"This isn't my place," he apologized while he drew her legs, smooth belly, and long torso on the sketchpad. "My friends let me use it until I can go home. Until the inspiration to paint there comes. Someday you'll come to my place."

She nodded with her eyes still closed. Drowsiness filled her. Her body had assumed a very unconventional posture, but she didn't feel uncomfortable. She had no idea the painter had finished the first sketch until she felt him so close to her again.

"I don't want a normal position. I want a tangled body," the painter said in a monotonous voice. He seized the model's legs and twisted them, bending her ankles. First, he gave them a twist, then another. He moved away from the girl's body and looked at it. Again, he took her legs that now formed a sort of braid and gave them two more twists until they became a knot, making it impossible to distinguish her knees from her thighs or from her shinbones. She opened her eyes and looked at herself. She looked at her twisted legs. She knew she couldn't restore them to their natural position, but that didn't worry her. To her surprise, she felt no pain.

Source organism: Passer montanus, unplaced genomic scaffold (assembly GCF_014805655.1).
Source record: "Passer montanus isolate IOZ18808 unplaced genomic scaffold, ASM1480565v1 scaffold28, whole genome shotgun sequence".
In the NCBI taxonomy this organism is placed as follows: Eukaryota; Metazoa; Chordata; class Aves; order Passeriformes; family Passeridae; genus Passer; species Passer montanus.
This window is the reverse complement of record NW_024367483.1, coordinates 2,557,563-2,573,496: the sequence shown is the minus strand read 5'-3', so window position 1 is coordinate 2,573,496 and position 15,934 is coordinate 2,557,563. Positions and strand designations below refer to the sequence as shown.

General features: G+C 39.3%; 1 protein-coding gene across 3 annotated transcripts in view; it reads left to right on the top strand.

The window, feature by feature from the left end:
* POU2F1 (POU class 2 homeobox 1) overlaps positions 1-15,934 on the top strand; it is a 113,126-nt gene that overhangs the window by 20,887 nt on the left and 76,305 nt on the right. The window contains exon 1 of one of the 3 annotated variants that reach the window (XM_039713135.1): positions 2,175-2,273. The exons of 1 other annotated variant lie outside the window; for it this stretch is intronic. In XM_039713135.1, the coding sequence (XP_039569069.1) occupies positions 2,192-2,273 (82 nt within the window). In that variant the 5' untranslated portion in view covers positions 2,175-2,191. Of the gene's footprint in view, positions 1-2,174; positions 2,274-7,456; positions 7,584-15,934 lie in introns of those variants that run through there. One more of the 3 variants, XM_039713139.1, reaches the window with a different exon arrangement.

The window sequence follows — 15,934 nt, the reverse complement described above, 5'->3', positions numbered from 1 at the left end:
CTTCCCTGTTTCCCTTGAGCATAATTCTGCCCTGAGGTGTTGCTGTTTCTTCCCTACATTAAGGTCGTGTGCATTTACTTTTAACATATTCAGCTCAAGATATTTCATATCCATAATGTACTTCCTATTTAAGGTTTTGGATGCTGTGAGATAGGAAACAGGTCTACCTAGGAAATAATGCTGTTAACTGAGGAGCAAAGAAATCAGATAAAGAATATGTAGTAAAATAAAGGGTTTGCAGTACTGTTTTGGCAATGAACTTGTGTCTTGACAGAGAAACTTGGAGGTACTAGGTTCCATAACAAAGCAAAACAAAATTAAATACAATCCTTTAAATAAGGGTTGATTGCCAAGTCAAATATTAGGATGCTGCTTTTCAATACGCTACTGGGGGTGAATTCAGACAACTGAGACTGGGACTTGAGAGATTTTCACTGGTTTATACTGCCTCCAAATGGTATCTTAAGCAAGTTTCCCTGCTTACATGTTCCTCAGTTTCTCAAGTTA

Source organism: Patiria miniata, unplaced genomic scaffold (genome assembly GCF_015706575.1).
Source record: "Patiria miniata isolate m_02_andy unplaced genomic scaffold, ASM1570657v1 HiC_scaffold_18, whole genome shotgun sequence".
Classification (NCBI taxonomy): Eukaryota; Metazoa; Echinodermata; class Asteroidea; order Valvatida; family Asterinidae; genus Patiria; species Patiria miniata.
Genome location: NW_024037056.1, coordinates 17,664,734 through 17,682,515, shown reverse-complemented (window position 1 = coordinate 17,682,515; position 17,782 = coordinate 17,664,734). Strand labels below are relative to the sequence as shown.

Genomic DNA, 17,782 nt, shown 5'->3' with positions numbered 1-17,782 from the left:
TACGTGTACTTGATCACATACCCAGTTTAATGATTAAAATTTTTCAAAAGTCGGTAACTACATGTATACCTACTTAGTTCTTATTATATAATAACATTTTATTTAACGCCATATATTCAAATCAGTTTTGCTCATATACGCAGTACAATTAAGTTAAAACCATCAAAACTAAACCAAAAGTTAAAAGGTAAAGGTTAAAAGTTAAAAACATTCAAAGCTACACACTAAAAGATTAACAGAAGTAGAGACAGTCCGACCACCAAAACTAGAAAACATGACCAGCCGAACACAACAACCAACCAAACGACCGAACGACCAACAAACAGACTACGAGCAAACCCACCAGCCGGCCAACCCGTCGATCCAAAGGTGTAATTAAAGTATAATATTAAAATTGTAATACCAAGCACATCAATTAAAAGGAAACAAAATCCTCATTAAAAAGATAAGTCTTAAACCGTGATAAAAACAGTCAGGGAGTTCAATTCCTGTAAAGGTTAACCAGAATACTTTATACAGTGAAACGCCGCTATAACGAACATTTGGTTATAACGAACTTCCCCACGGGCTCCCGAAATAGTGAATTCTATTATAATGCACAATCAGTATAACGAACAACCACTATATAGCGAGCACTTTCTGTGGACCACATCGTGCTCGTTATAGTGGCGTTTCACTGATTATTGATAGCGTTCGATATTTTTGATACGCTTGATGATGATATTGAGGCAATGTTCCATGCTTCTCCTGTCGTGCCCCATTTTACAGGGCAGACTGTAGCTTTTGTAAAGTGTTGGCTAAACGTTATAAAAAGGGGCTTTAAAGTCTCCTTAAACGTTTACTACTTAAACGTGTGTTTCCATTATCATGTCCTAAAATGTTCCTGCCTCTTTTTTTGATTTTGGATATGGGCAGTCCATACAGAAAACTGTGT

The painter returned to his chair and drew for a few minutes while the model drifted between sleep and wakefulness. When she felt the painter's warm hands on her body again, curiosity forced her to open her eyes. At that moment, the painter turned her ankles in such a way that her feet pointed in the opposite direction from the rest of her legs. They seemed to be made of rags. If she had stood up, she couldn't have walked. Panting a little, he bent her twisted, transformed legs into one, until he managed to link it to the model's upright chest. He stretched her arms until they encircled the area that must have been her knees, but it was just a jumble of flesh. Then he tilted her head as if it were quietly floating on the tangled body.

He gulped down coffee and went back to sketching her. His hands were smeared with charcoal and his hair was disheveled. While she watched him, she tried to remember if her body had crunched, if she had felt something broken, or if she had been in pain. But she remembered nothing, felt nothing. He stopped to watch her from time to time. For a few seconds he stared at her, then returned to the paper on which he sketched her.